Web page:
Chaz Antoine Barracks Named Black and Bold Awards Honoree

The Black & Bold Awards, presented by the Virginia-based nonprofit Diversity Richmond, celebrate leadership in the Black LGBTQ+ community.

By Alina Ladyzhensky

Chaz Antoine Barracks, Ph.D., a Postdoctoral Fellow at the Center for Media at Risk and lecturer in the Annenberg School’s undergraduate program, was recognized as an honoree at the 2022 Black & Bold Awards held in Richmond, VA on February 25.

Now in its sixth year, the awards program recognizes and celebrates leadership in and on behalf of the Black LGBTQ+ community. The Black & Bold Awards are conferred by Diversity Richmond, a nonprofit organization that provides support for agencies and groups that serve Central Virginia’s sexual and gender minority people and educates the public about issues facing the LGBTQ+ community.

Chaz Antoine Barracks
Chaz Antoine Barracks, Ph.D.

“Access to education can be a pathway to imagining, plotting, and practicing freedom in ways that can radically transform our everyday lives. That’s what I got to experience during my time in Richmond through service, queer family networks, Black cultural production, and as a student/educator. I experienced a sense of home there that has motivated the ways I now work with care, for the community within and beyond the university. bell hooks says the homeplace is a site of resistance where we often find space to be (ourselves), and where we can ‘return for renewal and self-recovery, where we can heal our wounds and become whole’”, Barracks says. “I found a homeplace in Richmond, and while I embark on circulating my work in a new place, Philadelphia, I remain grounded and firm by what it feels like to be cared for and seen in ways that make my humanity valued with care and recognition, and my Black joy celebrated.”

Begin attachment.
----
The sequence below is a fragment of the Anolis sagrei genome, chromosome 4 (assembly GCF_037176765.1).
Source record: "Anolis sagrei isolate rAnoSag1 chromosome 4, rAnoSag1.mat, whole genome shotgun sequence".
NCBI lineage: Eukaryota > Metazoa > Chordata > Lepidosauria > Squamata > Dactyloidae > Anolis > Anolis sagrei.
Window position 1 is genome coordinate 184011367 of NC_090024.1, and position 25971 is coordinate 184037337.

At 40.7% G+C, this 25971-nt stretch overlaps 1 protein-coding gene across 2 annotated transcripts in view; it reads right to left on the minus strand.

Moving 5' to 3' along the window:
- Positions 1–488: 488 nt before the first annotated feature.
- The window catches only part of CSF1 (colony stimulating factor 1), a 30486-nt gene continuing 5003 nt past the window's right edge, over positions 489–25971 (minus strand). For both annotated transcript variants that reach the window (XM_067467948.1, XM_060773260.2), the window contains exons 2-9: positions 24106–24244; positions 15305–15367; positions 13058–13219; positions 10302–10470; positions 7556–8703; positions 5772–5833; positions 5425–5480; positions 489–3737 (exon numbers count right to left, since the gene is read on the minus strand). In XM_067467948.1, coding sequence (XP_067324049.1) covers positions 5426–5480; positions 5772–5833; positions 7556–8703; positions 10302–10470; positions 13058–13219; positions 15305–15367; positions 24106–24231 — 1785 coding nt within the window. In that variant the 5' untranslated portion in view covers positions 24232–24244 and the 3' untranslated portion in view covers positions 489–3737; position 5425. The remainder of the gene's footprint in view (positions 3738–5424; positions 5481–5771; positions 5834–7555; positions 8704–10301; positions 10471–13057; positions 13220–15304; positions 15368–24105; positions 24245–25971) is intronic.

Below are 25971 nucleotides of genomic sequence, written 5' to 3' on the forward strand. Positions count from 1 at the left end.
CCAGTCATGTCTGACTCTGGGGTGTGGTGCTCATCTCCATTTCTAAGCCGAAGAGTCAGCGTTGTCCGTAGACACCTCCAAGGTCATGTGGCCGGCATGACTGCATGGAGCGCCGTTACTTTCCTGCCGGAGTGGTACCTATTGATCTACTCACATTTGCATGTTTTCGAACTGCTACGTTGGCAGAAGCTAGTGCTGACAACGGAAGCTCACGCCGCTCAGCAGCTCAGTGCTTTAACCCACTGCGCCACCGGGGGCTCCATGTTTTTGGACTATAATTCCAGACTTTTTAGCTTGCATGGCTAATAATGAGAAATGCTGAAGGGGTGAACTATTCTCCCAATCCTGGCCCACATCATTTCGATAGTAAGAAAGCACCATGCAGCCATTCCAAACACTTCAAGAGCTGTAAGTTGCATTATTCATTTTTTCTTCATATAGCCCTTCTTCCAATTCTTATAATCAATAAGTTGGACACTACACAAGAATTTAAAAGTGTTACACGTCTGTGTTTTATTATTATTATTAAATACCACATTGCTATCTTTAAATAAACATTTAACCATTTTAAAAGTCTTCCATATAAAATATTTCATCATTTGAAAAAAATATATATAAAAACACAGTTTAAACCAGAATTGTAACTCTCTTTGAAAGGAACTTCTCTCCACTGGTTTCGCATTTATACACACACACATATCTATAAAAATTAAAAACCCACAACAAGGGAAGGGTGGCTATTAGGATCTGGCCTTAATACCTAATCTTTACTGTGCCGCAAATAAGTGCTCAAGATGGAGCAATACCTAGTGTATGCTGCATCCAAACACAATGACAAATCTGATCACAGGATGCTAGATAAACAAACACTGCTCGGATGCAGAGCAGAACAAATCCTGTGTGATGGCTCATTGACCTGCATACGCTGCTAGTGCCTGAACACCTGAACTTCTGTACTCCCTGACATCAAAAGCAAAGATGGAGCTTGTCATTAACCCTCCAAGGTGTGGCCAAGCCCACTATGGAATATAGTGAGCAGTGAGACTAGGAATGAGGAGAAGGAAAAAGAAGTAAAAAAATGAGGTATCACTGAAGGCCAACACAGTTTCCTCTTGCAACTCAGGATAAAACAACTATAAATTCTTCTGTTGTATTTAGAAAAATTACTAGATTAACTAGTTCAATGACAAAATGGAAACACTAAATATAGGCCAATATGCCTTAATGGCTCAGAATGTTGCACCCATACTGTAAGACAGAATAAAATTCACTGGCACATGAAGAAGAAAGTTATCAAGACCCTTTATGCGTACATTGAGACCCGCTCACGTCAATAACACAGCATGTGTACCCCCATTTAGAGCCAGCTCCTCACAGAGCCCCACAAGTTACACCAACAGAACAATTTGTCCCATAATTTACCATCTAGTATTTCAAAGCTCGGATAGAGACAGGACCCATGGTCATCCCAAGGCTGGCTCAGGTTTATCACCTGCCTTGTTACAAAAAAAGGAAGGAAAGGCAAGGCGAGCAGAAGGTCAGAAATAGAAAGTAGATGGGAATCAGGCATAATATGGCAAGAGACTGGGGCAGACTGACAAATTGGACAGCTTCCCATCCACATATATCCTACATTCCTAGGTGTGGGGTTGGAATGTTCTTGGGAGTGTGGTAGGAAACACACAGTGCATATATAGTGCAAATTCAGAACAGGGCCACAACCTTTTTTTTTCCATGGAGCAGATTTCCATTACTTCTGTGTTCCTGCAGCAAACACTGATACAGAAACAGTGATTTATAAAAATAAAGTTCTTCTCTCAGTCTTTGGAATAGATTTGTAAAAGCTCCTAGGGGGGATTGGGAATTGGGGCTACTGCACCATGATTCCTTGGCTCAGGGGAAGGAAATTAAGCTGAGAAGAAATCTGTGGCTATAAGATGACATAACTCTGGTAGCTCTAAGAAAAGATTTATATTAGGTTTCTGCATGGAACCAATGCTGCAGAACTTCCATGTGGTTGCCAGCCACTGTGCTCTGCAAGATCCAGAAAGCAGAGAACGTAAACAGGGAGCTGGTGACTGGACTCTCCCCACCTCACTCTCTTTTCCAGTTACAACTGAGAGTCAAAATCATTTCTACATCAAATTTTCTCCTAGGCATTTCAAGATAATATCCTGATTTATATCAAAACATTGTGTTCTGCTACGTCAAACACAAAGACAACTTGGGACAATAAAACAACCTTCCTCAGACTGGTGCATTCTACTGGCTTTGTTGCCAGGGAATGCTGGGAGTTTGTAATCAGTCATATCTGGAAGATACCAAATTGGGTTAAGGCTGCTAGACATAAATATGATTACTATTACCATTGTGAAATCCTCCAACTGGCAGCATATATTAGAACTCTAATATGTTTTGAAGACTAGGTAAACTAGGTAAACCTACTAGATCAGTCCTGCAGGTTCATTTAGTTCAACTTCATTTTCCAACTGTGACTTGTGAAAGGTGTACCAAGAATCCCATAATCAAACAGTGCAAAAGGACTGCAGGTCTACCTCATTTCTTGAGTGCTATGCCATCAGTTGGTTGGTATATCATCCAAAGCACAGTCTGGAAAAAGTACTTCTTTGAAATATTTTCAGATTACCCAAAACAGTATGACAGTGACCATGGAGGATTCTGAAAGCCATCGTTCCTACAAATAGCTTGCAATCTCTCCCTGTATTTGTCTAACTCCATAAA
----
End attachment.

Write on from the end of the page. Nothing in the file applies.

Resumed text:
After completing his doctorate at Virginia Commonwealth University in 2020, Barracks wrote and directed the film Everyday Black Matter, which launched from his emerging media company, Black Matter Productions. An artist-scholar who sees the classroom as a space to imagine possibilities and reallocate resources, Barracks also hosts the Black Matter podcast, a social platform that serves as a curatorial space for museum exhibitions, live performances, and archive of alternative forms of making and producing knowledge.

Barracks’s research centers Black queer aesthetics, joy as resistance, and multimodal media that centers nuance representations of Black identity and knowledge production rooted in cultural spaces that reflect images of home. He also studies the impact of storytelling as a form of theory making using podcast, film, and performance.